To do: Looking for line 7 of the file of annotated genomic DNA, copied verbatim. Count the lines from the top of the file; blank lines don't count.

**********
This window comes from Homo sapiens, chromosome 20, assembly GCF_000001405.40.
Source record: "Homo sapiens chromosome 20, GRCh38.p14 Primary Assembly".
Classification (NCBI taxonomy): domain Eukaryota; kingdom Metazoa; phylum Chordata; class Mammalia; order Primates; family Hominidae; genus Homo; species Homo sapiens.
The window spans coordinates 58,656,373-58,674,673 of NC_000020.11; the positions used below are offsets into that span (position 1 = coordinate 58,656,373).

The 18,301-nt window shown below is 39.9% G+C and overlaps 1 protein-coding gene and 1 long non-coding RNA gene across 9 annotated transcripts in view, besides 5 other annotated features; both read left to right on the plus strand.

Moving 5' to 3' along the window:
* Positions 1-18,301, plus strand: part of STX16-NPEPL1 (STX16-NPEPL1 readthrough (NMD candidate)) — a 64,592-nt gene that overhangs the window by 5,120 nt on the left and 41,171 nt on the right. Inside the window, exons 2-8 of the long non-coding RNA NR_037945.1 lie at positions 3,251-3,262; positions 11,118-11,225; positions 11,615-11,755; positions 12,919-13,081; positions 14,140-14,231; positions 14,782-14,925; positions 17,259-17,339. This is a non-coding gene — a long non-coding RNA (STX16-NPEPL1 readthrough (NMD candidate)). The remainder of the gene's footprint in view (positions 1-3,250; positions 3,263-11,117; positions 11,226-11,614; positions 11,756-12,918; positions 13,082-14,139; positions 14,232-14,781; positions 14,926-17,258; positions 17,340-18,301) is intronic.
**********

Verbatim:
* Positions 1-18,301, plus strand: part of STX16-NPEPL1 (STX16-NPEPL1 readthrough (NMD candidate)) — a 64,592-nt gene that overhangs the window by 5,120 nt on the left and 41,171 nt on the right. Inside the window, exons 2-8 of the long non-coding RNA NR_037945.1 lie at positions 3,251-3,262; positions 11,118-11,225; positions 11,615-11,755; positions 12,919-13,081; positions 14,140-14,231; positions 14,782-14,925; positions 17,259-17,339. This is a non-coding gene — a long non-coding RNA (STX16-NPEPL1 readthrough (NMD candidate)). The remainder of the gene's footprint in view (positions 1-3,250; positions 3,263-11,117; positions 11,226-11,614; positions 11,756-12,918; positions 13,082-14,139; positions 14,232-14,781; positions 14,926-17,258; positions 17,340-18,301) is intronic.